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Lawmaker panel sets stage for state to finalize 520 plans

This rendering shows the proposed 520 bridge replacement with six lanes and a bicycle/pedestrian path.  - WSDOT
This rendering shows the proposed 520 bridge replacement with six lanes and a bicycle/pedestrian path.
— image credit: WSDOT

A group of state lawmakers on Monday released its final design and financing recommendations for the renovation of western SR-520, hoping to give legislators a sense of direction heading into the 2010 session.

The state Department of Transportation is developing plans for a makeover of the entire 520 corridor expected to cost between $4.4 billion and $4.5 billion.

Separate phases will take place for the eastern and western portions of the highway, with work on the west side including an expansion of the roadway to six lanes and replacement of the floating bridge.

Work on the eastern segment will focus primarily on creating continuous HOV lanes from Medina to SR-202 and adding a direct-access interchange for transit and HOV at 108th Ave. NE.

Costs are estimated at $776 million for the Eastside and $3.8 billion for the west side.

State gas taxes, federal grants, and tolls will cover $2 billion or more of the overall price tag.

The legislative workgroup in its report recommended covering that amount by: tolling the existing 520 bridge beginning Spring 2011, charging solo drivers to use express lanes on the I-90 bridge, and applying for federal and state grants.

The panel also proposed tolling the entire I-90 bridge in the event that those measures do not produce the necessary funds.

The workgroup's report endorses a western 520 bridge-replacement model known as Option A+, which includes a six-lane highway, a wider Montlake interchange, and a second Montlake drawbridge.

The legislative panel, which includes Sen. Rodney Tom and Rep. Ross Hunter from the Eastside, voted 9-3 to endorse that plan.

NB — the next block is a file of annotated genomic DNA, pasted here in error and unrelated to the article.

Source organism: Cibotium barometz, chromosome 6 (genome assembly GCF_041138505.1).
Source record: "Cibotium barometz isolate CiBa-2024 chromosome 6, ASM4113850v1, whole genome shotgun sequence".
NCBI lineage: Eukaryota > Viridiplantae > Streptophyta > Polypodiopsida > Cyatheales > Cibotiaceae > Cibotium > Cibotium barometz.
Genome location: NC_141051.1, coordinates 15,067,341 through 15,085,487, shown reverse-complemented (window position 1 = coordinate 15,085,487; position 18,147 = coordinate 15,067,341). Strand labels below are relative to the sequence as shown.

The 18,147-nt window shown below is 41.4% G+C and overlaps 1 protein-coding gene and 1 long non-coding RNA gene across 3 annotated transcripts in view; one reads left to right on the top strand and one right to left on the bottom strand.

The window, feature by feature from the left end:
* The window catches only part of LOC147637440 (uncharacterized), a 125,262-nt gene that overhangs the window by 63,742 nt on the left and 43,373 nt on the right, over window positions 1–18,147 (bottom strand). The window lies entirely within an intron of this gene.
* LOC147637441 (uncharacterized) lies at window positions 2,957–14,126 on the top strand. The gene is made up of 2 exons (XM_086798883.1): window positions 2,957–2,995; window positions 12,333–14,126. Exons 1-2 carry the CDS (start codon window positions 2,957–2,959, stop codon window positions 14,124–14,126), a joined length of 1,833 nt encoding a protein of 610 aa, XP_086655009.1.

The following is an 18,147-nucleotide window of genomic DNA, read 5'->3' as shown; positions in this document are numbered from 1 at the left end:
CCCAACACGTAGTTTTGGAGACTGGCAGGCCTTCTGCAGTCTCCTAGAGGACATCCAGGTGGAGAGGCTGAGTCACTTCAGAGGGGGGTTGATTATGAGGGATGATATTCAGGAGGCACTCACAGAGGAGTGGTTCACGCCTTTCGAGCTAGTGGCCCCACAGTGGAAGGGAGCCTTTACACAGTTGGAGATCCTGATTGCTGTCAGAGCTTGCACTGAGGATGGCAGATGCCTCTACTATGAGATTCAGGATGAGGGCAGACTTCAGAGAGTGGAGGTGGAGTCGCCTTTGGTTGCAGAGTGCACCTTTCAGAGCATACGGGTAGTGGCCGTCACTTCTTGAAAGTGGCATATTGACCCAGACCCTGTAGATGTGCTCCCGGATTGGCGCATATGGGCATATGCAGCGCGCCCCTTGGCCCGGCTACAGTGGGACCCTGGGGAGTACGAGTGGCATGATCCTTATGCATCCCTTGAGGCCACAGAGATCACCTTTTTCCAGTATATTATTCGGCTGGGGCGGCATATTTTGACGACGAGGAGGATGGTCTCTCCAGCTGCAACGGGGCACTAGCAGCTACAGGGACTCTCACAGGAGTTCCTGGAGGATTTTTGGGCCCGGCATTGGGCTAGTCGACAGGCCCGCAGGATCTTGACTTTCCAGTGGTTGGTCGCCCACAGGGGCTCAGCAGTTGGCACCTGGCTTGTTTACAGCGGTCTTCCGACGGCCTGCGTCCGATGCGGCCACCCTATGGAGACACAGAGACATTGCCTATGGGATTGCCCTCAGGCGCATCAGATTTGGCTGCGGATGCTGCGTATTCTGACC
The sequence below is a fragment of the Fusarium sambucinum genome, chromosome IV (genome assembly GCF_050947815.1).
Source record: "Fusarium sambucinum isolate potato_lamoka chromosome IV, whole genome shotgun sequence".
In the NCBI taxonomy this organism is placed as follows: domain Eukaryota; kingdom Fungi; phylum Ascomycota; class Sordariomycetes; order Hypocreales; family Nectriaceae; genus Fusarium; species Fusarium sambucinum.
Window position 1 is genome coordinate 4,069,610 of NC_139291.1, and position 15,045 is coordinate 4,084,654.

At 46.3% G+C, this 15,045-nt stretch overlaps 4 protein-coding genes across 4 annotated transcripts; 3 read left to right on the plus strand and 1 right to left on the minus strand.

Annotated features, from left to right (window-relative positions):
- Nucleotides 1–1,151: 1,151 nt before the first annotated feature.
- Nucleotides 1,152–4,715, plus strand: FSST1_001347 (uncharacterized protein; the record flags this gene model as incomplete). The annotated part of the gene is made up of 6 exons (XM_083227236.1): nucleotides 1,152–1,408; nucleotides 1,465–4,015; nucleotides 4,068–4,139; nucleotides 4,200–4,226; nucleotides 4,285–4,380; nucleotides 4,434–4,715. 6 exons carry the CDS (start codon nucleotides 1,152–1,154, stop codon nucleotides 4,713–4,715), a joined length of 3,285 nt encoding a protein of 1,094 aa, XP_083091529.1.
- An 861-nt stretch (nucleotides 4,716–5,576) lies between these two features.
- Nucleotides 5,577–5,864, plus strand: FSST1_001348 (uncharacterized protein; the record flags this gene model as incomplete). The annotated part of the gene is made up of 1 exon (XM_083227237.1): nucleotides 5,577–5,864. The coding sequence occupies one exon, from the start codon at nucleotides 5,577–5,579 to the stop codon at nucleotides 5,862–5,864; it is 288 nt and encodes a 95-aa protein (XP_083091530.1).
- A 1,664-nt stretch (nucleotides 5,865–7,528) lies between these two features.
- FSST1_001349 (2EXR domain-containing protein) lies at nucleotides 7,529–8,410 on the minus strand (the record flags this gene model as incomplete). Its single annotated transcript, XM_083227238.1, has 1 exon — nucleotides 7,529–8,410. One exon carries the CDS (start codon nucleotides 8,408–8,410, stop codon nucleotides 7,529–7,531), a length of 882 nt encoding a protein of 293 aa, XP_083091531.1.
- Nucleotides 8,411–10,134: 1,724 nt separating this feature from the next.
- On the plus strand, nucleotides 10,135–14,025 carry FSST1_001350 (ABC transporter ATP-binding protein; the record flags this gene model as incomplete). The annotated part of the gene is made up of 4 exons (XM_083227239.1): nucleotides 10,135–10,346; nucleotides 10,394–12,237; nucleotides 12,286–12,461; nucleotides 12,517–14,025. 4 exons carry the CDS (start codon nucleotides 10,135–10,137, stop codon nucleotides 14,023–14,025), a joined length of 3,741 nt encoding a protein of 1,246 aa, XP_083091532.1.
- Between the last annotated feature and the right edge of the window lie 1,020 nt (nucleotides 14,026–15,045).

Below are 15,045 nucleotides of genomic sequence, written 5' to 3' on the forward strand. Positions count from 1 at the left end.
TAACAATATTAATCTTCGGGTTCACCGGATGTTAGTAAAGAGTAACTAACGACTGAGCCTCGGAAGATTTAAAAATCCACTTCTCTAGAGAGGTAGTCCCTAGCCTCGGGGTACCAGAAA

Opposing members cited concerns about lack of mitigation for the impacts to communities – including road congestion and property takings – and doubts about whether transit could move efficiently to the University of Washington light-rail station with a new drawbridge blocking traffic intermittently.

Supporters say they like the plan because it meets the budget and timeline while running little risk of hitting permitting snags.

King County Metro Transit gave its blessing to the Option A+ plan despite the concerns about traffic impacts from the drawbridge.

Debate over designs for the west portion of 520 has continued for over a decade, and many lawmakers in the legislative workgroup say they are ready to move on.

"I just want to make sure we can take advantage of the best bidding and interest-rate environment we've had in generation," Hunter said.

But approval from the state may be hard to come by with House Speaker Frank Chopp of Seattle opposing both the financing and design plan.

"Some of that is to Frank's credit because his constituents have strong feelings about this, but lawmakers need to do what is best for the state and the region," Tom said. "We very much need a functioning 520 corridor."

Hunter said he hopes legislators will "at a bare minimum" approve funding for the Eastside 520 projects during the upcoming session in Olympia. WSDOT could begin construction on that phase later this year if money is available.

A supplemental draft environmental impact statement for the western 520 renovation plan is expected from WSDOT within the next several weeks, according to agency spokesman Jeff Switzer.

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